Moore's Law stutters: Intel officially puts “tick-tock” CPU release cycle on hiatus

With a new three-step manufacturing cadence, Intel takes a break from its typical two-year cycle.

Intel is saying goodbye to its traditional “tick-tock” product cycle, and turning to a new three-step process for the foreseeable future.

The chip giant revealed its plans in a 10-K filing with the SEC, first spotted by Fool.com. Instead of moving to a new manufacturing process technology roughly every two years—with new CPU architecture on that same process in intervening years—Intel will stretch out the timeline and add a third leg to the cycle, called “Optimization.”

The first example of this will be Intel’s upcoming Kaby Lake processor, which will follow Broadwell and Skylake to become the third Intel chip with a 14nm process. Intel won’t move to a 10-nm process until the second-half of 2017, at least two and a half years after Intel introduced Broadwell.

intelticktock

Although Intel’s 10-K filing doesn’t really explain why the company is deviating from its decades-old approach to new processor technology, CEO Brian Krzanich has previously pointed to the “recipe of complexity and difficulty” that each new transition brings. As AnandTech notes, Intel needs time for each process to achieve high enough yields that it becomes financially viable, and the company took longer than expected to reach that point with the 14nm process.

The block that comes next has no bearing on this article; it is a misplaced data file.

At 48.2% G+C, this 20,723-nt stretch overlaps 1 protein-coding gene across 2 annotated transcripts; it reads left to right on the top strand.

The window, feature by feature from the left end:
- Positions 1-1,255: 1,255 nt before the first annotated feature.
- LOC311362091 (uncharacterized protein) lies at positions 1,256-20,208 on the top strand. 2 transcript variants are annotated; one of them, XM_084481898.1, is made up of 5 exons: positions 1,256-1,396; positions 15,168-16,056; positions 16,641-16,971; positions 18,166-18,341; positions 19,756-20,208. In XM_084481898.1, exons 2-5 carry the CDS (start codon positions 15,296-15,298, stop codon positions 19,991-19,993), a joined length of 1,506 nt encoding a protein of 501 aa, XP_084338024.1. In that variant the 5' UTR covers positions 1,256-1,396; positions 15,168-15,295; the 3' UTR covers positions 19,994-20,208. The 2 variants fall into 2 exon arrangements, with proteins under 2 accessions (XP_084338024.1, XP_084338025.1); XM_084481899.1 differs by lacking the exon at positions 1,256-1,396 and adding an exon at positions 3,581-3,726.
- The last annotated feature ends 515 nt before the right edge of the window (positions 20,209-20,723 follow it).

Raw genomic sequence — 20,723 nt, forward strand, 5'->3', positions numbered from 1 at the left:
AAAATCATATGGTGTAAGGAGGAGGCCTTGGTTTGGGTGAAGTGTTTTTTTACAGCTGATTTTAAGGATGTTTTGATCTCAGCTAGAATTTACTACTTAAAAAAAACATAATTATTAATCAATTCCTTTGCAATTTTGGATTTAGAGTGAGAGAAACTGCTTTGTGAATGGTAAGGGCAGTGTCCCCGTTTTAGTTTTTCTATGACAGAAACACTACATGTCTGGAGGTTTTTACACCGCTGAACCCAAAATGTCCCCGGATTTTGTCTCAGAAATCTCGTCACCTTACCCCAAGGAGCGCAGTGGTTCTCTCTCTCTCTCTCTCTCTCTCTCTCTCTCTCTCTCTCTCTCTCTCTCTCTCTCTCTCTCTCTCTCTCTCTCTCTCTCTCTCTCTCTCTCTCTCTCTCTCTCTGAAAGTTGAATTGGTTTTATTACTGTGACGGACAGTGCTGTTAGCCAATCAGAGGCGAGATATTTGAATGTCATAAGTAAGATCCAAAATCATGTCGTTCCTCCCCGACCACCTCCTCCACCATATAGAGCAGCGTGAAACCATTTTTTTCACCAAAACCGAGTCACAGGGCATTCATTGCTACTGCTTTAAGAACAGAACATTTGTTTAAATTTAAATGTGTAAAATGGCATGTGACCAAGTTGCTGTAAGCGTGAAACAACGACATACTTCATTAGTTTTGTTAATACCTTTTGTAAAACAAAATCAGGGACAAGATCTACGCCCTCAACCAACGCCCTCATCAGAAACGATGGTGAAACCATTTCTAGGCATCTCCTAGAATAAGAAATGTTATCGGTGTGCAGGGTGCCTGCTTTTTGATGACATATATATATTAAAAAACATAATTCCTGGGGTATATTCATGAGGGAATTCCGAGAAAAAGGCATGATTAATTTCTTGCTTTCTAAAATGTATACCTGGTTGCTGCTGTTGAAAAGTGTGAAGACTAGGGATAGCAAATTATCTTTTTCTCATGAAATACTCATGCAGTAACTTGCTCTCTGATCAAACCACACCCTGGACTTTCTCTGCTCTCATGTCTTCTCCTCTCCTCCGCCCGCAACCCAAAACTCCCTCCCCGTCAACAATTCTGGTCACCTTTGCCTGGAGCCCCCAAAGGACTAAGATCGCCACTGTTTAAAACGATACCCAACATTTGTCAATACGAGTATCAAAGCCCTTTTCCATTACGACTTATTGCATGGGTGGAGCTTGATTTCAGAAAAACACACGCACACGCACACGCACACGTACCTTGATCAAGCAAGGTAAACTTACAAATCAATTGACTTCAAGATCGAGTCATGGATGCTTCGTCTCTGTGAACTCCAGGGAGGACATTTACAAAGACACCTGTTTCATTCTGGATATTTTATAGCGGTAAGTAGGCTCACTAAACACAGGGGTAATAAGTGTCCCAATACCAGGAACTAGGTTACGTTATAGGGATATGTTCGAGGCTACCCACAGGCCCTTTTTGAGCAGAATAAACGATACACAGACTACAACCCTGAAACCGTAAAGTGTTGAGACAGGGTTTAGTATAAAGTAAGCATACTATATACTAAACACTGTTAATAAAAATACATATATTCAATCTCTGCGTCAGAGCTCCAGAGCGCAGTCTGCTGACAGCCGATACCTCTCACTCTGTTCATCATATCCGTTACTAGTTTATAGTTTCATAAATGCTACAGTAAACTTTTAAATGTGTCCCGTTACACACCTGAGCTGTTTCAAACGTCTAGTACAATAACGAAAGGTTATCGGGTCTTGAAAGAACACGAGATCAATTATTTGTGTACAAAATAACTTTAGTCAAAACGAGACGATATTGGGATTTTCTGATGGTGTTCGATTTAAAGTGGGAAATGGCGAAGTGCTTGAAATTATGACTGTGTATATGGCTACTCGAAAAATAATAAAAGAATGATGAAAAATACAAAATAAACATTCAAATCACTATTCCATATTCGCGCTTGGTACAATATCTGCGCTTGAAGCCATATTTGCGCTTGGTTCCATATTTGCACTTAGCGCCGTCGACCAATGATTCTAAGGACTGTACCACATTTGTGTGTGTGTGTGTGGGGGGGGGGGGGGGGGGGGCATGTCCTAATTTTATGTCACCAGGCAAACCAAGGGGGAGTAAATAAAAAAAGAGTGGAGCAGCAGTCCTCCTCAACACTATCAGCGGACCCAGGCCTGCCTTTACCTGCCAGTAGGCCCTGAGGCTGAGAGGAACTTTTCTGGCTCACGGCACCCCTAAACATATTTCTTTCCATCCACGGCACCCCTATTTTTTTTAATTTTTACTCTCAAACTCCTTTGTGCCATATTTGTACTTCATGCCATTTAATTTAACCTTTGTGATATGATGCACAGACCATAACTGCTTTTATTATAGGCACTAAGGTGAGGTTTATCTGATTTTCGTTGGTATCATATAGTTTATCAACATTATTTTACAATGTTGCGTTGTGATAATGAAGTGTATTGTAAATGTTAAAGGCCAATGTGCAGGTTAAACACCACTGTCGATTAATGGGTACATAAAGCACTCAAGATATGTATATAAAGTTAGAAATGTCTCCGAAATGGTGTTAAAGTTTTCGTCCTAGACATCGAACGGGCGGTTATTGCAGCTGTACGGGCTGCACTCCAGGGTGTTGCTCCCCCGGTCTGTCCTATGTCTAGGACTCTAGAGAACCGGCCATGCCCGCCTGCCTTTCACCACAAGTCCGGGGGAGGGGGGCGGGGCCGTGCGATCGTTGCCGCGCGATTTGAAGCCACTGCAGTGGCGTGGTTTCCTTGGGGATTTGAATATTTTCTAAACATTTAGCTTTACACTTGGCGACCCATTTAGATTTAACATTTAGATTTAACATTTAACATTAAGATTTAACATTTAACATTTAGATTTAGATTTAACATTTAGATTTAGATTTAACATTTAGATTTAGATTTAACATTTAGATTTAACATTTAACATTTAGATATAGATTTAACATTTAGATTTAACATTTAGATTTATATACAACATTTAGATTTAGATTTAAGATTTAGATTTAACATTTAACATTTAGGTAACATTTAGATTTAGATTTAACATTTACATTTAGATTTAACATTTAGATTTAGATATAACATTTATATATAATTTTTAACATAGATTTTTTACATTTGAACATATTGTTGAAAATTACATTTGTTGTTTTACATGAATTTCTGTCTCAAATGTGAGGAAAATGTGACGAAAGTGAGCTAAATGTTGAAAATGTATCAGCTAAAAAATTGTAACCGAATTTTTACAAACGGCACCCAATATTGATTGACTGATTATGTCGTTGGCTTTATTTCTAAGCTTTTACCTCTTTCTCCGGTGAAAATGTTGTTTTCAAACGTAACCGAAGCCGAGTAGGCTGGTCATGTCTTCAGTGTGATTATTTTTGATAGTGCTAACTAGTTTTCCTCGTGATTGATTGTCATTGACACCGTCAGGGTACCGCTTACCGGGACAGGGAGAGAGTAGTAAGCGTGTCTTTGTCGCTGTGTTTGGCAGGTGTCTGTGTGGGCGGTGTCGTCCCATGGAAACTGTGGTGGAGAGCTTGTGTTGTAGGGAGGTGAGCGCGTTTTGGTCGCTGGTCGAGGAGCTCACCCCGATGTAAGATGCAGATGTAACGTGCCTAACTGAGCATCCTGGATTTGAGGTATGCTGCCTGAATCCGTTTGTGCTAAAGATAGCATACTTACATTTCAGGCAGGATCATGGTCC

Despite these changes, declaring the death of “tick-tock” may be premature. Earlier this month, Intel CFO Stacy Smith said the company was hoping for a “technology shift that might allow us to get back to the two-year cadence,” possibly starting with Intel’s 7nm process.

The impact on you at home: While there’s still uncertainty about what this change will mean for PC users, in general it will bring trade-offs. The breakneck pace of CPU development will slow down some, but will ensure that Intel can keep introducing new products on a yearly cycle. The three-step process may also bring a slight benefit for the build-your-own PC crowd, allowing motherboard sockets to remain compatible with the latest CPUs for another year. At the same time, it could cause some chaos for motherboard manufacturers who’ve relied on the two-year cycle to drive sales.

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Jared Newman

PC World (US online)
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